Tens of thousands of children at risk of starvation in Nigeria crisis
More than 120,000 people, most of them children, are at risk of starving to death next year in areas of Nigeria affected by the insurgency, the United Nations is warning.
Intense fighting in parts of Nigeria, Chad, Niger and Cameroon has left more than 2 million people displaced, farmers unable to harvest their crops and aid groups unable to reach isolated communities. One small state in has more displaced people than the entire refugee influx that arrived in Europe last year.
A Guardian correspondent saw dozens of skeletal babies at a makeshift camp in the regional centre Maiduguri. Many had plastic nodules stuck to their skull, to allow the nurses to attach them to a drip. Many children are so thin their scalp is the only place where a visible vein can be found.
And yet despite these appalling scenes, Maiduguri is among the best served places in a region the size of Belgium. Much of the area is still insecure because of the war with , and countless thousands have not made it to population centres where some degree of care is available.
Orla Fagan, a Nigeria-based spokesperson for UN’s Office for the Coordination of Humanitarian Affairs (UNOCHA), said: “You’re looking at over 120,000 deaths next year if you can’t get aid to them – and they’re mostly children. If we can’t reach people with food and nutritional assistance there will be deaths.”
Kevin Watkins, chief executive of Save the Children, said following a recent trip that the entire region was “teetering on the brink”.
“We know in areas that we can get to that there are severe and acute malnutrition rates,” Watkins said. But beyond that, he said, “there are pockets that are probably far worse than the areas that we are dealing with. And the estimates are that there are probably 400,000 children who are in a condition of very severe malnutrition.”
He said unless emergency measures were taken, 200 children would die every day over the next year. A crucial meeting is planned for Abuja next Friday (2 December) at which aid agencies will try to agree a plan of action.
“And yet despite this background, this is a completely hidden emergency,” Watkins said. “The international community hasn’t responded on any scale at all.”
but its insurgency has left large areas of farmland inaccessible and many roads unnavigable by aid convoys. The situation has been compounded by a lack of international support: UN funding for the Nigerian crisis is 61% or $297m short of its target.
Kashim Shettima, the governor of Borno, the Nigerian state that has borne the brunt of the insurgency, said the farming that usually sustains locals had collapsed. “Most of our communities have not been able to till their soils for the past four years,” Shettima told the Guardian. “It’s just unimaginable; 80% of the people [in Borno] were denied access to their farms by Boko Haram.”
As a result, at least 55,000 people in north-east Nigeria are in a famine-like condition, Fagan says. According to UN classifications, these people are at the fifth and worst stage of food insecurity.
A further 1.8 million people are at the fourth phase, which is defined as a crisis, while 6.1 million are at the third phase, which constitutes an emergency. UNOCHA expects both figures to rise to 2 million and 8.3 million respectively within the next year.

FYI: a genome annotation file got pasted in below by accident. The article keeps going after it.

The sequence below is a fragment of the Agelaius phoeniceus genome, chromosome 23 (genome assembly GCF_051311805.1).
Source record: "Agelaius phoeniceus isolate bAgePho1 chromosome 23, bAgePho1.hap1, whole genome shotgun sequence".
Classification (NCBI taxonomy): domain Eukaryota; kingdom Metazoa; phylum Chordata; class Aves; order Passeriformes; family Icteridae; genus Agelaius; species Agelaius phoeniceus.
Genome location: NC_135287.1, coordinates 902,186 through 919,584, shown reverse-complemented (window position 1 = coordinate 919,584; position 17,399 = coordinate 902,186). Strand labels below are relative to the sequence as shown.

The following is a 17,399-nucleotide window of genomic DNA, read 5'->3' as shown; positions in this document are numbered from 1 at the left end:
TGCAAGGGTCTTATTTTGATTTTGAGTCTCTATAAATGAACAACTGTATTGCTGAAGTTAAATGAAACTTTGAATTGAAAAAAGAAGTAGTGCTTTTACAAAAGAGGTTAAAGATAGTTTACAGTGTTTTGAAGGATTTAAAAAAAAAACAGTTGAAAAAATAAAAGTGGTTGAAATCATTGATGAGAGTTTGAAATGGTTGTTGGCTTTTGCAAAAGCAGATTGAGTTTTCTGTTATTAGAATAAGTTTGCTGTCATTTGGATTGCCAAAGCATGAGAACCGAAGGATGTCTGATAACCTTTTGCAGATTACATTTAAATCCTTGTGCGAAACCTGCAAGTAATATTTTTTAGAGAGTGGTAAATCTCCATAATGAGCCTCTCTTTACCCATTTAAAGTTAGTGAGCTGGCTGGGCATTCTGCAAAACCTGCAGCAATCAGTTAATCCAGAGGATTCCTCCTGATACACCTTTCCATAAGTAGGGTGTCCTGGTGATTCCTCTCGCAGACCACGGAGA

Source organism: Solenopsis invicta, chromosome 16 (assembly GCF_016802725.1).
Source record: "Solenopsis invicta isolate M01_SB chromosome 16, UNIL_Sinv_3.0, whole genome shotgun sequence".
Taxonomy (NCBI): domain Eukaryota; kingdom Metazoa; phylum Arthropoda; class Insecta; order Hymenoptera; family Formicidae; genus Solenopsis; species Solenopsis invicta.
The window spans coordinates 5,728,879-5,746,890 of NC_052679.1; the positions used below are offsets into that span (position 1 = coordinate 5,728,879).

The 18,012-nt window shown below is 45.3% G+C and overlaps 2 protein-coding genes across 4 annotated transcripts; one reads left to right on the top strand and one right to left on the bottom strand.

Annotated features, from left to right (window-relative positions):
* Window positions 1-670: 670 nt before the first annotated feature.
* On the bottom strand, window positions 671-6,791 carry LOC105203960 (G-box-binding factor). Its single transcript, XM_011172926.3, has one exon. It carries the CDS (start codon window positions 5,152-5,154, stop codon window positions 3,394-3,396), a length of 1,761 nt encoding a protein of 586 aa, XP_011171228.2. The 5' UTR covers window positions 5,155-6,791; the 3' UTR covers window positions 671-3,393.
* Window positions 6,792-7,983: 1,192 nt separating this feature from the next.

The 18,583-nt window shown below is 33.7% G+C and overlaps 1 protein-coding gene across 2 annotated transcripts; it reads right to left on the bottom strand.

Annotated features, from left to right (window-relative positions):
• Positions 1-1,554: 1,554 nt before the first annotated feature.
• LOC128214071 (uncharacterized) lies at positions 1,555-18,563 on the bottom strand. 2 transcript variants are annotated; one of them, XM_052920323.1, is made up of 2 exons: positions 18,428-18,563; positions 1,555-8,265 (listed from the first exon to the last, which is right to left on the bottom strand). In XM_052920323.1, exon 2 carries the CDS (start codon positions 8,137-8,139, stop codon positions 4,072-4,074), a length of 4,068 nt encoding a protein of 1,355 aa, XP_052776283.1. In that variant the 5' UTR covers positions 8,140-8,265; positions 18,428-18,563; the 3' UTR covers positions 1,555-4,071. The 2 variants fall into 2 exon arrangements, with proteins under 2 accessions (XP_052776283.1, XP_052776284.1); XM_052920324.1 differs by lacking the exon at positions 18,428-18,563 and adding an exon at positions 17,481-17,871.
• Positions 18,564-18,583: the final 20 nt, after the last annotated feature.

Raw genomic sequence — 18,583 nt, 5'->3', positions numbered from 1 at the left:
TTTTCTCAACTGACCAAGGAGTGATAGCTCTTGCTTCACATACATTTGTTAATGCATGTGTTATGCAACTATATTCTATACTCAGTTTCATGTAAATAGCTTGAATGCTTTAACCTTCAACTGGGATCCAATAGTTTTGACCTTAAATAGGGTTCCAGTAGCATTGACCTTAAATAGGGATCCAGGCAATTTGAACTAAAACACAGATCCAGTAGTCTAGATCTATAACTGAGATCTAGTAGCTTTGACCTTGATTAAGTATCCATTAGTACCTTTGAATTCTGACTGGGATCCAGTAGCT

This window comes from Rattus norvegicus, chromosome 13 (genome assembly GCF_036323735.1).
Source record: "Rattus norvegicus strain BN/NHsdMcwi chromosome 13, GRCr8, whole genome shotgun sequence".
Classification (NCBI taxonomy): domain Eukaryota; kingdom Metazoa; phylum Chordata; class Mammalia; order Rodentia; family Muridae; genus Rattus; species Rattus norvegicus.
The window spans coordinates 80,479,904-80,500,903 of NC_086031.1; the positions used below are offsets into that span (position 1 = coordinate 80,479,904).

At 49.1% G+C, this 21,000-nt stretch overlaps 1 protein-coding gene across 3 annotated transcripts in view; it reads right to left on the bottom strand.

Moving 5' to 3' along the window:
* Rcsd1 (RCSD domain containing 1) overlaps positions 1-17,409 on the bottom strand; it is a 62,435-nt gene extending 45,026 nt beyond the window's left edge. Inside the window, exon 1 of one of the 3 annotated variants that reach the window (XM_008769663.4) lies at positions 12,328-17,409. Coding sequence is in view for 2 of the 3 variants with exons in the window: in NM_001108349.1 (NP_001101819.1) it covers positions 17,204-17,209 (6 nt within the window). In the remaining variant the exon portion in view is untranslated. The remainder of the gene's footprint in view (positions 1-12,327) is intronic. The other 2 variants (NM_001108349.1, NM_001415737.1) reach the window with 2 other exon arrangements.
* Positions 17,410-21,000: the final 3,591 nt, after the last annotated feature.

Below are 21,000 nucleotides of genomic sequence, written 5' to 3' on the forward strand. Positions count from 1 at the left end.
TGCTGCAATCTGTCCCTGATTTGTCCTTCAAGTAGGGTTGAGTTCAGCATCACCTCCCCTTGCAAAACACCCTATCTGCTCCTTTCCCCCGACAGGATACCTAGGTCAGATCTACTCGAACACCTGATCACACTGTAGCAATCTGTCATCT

“It’s the biggest crisis on the continent and it’s being ignored,” said Fagan. “What’s happening in Aleppo is horrendous, but it’s equally bad in north-east Nigeria – it’s just a different context.”
Widespread unemployment among displaced people has led to starvation even in places with access to aid.
In Maiduguri, which has been overwhelmed by more than 600,000 displaced people, the Guardian visited malnutrition clinics run by Médecins Sans Frontières. Most patients were the children of unemployed displaced people who had been unable to provide them with enough food.
At a nearby camp for 3,000 displaced people, its leader, Bulama Modusalim, said he had lost count of the number of residents who had died of starvation. “Hunger is killing us,” he said, holding up a dangerously thin toddler. “People are dying of hunger every day.”
The child’s mother, Hauwa Nana, 35, said one of her five children had starved to death since they fled to Maiduguri and she feared her toddler would be next. “I can only feed them once a day,” she said.
In Monguno, an isolated town accessible to journalists only by helicopter, aid groups said the situation was just as dire.
“The people here totally depend on aid,” said Mathieu Kinde, project manager for Alima, the first non-governmental organisation to reach the town after it was freed from Boko Haram control. “The host community can’t farm their land because if they go, they sometimes get killed.”
Officials and aid workers warn that if the situation continues it could foment extremism in the area and migration flows farther afield. “A hungry young man is easily susceptible to the manias of religious demagogues like [Boko Haram founder] Mohammed Yusuf and [leader of the insurgents] Abubakar Shekau,” said Shettima.
The insurgency has created huge migration flows within Nigeria and Toby Lanzer, the UN assistant secretary general and regional humanitarian coordinator forthe Sahel, warned that many of displaced people may eventually try to reach Europe.
“You’ve been totally focused on people arriving [in Europe] because of problems in Syria and Afghanistan,” he said. “But over the course of the next five years, I can predict – and I’d be willing to bet a month’s salary – that the proportion of people who will arrive in Europe from Nigeria, Chad, Cameroon and via Niger will grow substantially.”